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Zimbelstern

Seeing things differently

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Of all the periods of organ music history, none seems to have suffered a decline in its reputation as much as that of the late 19th/ early 20th century, especially as regards English organ music and interpretation. Yet with the increasing availability of both music and theoretical works of the period on the internet, we can perhaps begin a long waited re-assessment of the period.

 

Recently, whilst trying to find out more about the musical background of George Oldroyd, I came across the name of his teacher A.E. Hull, whose life was cut short in tragic circumstances in 1928. Amongst his many works is an extensive manual on organ playing entitled: “Organ Playing: Its Technique and Expression” (Augener 1911). After downloading this work, a quick reading made it apparent that Hull had a very wide knowledge of “early” organ music and technique. He was aware of registration and keyboard fingering in Bach’s time and refers to use of toes only as the “old method” of pedalling. His views on phrasing may not be to the taste of many of today’s organists, but the treatise gives excellent insights into how he and his contemporaries approached the subject.

 

At the end of the book Hull reproduces a number of organ recital programmes from the first decade of the 20th century verbatim, including programme notes. These give us the opportunity to compare the recital programmes with those given today (there is a surprising amount of “early” organ music), as well as read assessments of contemporary pieces. I was interested to read the note about Dr A. Lister Peace’s recital given at St. George’s Hall, Liverpool on January 13th 1909. The programme note regarding several movements from Widor’s 5th Symphony has this to say about the last movement, written long before the piece gained the iconic, if not notorious, status it has today:

 

“The Finale is a veritable moto perpetuo; built upon a kind of ecclesiastical chant or plain-song, which is given out on the pedals, fortissimo, with bold and striking effect.”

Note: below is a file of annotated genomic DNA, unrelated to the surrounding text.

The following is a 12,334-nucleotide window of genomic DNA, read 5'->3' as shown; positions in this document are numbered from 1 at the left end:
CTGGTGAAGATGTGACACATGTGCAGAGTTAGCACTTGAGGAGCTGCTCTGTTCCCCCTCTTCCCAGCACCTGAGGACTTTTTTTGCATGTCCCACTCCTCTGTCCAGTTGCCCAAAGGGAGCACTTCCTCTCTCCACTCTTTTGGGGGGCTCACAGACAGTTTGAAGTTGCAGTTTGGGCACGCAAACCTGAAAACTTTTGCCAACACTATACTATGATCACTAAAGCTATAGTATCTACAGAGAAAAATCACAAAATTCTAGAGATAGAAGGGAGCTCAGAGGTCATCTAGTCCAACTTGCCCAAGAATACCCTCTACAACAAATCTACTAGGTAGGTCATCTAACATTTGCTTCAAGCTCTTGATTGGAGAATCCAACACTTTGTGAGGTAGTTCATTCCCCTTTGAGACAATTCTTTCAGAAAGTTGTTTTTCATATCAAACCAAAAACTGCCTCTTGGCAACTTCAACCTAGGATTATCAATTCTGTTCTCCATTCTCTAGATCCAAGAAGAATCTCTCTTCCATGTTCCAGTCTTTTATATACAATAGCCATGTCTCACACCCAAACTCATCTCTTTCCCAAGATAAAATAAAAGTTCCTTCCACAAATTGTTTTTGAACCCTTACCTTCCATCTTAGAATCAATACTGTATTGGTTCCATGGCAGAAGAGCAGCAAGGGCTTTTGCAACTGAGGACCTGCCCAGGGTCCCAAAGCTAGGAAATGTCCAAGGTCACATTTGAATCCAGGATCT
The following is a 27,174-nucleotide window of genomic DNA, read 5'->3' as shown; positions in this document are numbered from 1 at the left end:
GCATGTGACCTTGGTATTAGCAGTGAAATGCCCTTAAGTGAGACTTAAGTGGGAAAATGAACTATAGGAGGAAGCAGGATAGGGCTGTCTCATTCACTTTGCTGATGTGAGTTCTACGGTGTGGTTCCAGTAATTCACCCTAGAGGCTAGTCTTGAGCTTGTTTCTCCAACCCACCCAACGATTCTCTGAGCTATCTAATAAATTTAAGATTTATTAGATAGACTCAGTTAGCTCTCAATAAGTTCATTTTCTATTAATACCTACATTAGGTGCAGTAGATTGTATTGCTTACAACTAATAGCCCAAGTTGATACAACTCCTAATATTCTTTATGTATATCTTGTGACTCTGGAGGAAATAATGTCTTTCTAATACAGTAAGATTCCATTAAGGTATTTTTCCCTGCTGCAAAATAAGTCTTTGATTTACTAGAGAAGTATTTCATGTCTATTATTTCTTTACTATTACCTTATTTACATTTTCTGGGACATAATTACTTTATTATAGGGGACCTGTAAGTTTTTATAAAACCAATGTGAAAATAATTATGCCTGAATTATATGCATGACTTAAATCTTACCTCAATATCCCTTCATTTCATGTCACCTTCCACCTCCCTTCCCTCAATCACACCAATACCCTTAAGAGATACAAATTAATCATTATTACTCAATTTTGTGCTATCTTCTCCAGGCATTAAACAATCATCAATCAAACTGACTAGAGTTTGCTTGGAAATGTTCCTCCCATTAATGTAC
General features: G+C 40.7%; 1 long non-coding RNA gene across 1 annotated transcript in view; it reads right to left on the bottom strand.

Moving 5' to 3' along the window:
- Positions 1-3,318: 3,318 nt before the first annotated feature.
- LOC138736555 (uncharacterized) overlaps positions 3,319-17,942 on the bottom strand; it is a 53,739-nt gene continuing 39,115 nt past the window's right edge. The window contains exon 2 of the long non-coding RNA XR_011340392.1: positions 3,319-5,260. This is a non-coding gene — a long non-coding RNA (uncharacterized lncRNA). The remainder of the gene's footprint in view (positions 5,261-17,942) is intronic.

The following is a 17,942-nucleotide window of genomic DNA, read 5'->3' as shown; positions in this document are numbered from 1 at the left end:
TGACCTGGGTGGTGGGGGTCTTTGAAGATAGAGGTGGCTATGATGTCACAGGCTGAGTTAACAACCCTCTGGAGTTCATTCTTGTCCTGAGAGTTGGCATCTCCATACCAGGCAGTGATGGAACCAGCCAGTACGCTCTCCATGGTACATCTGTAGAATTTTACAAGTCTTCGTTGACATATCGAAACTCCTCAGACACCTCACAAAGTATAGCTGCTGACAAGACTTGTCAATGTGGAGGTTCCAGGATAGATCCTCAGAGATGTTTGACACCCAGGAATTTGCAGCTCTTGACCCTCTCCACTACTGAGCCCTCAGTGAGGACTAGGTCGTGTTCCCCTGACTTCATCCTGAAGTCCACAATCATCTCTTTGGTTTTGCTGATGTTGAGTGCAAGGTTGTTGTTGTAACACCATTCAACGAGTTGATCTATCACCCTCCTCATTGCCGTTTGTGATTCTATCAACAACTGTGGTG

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Hmm!   Plenty of material to consider on this topic.

You choose a good exam question along the lines of " Can it be said that the quality of  English organ music went into a state of decline in the early nineteenth and twentieth century " ?

I would state that there were a lot of player/composers who have left us a huge legacy of organ music; the problem being that there is just too much of it and its accessibility is not always easy. Libraries, attics, car boot sales, skips even!

During the period under discussion not only in England but also Europe and America there was what could almost be described as a virtual renaissance in works for the organ which matched the developments in organ design on an exponentional scale.

The discussion could now divert down the avenues on the subjective/objective quality of some of this work .  WTB stands out as a prime example of a brilliant organist who stood classical music on its head by arranging " Classical Hits " for the Common Man  and successfully dragged good music out of the musty hidebound stable of the class ridden concert hall .

Bests successor at SGH  has for some time now regularly included a transcription or two successfully into his recitals .  He has also included in other recitals some pieces by lesser known ( or totally forgotten ) composers from the period under review.

There are mighty Titans from this period , most notably  IMHO I think  would be CV Stanford.

 

To finish  ( yawn! )  I endorse your comments regarding playing technique/ interpretation; always a bit of a political animal this one.

IMHO, which it is all  its worth, I think that if we are to really understand and develop our musical skills, both theoretically and practically, and in doing so help to enrich an already ripe harvest we will have to look both back - and forwards ; or to use that terrible metaphor , " avoid throwing the baby out with the bathwater ".

Eaglefield Hulls most excellent book is as relevant now as  when it was first published. One has to make allowances for the epoch in which  Hull was trained and any modern day shortcomings which it may now reveal.

The same can also be said, I think, with regard to Conways " Organ Playing " written some forty plus years later.

All in all a very good posting worthy of some serious debate.

 

 

 

 

 

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At least the music scores still exist and an increasing amount can be listened to through media such as Youtube even if the quality is somewhat variable (I defy any recording company to successfully market a boxed set of "The complete organ works of William Faulkes" - all 500 of them!).

I have lately been drawn to some exceptionally fine works by forgotten German composers of the late 19th and early 20th centuries such as Ludwig Finzenhagen, Hugo Kaun or Hans Fahrmann. Forgotten either because their scores were wiped out in Allied bombing or because that period of German history was intentionally overwritten after the second World War. Thankfully the internet and release of online scores means that what little remains can be archived and searched for with increasing ease and it is well worth the hunt.

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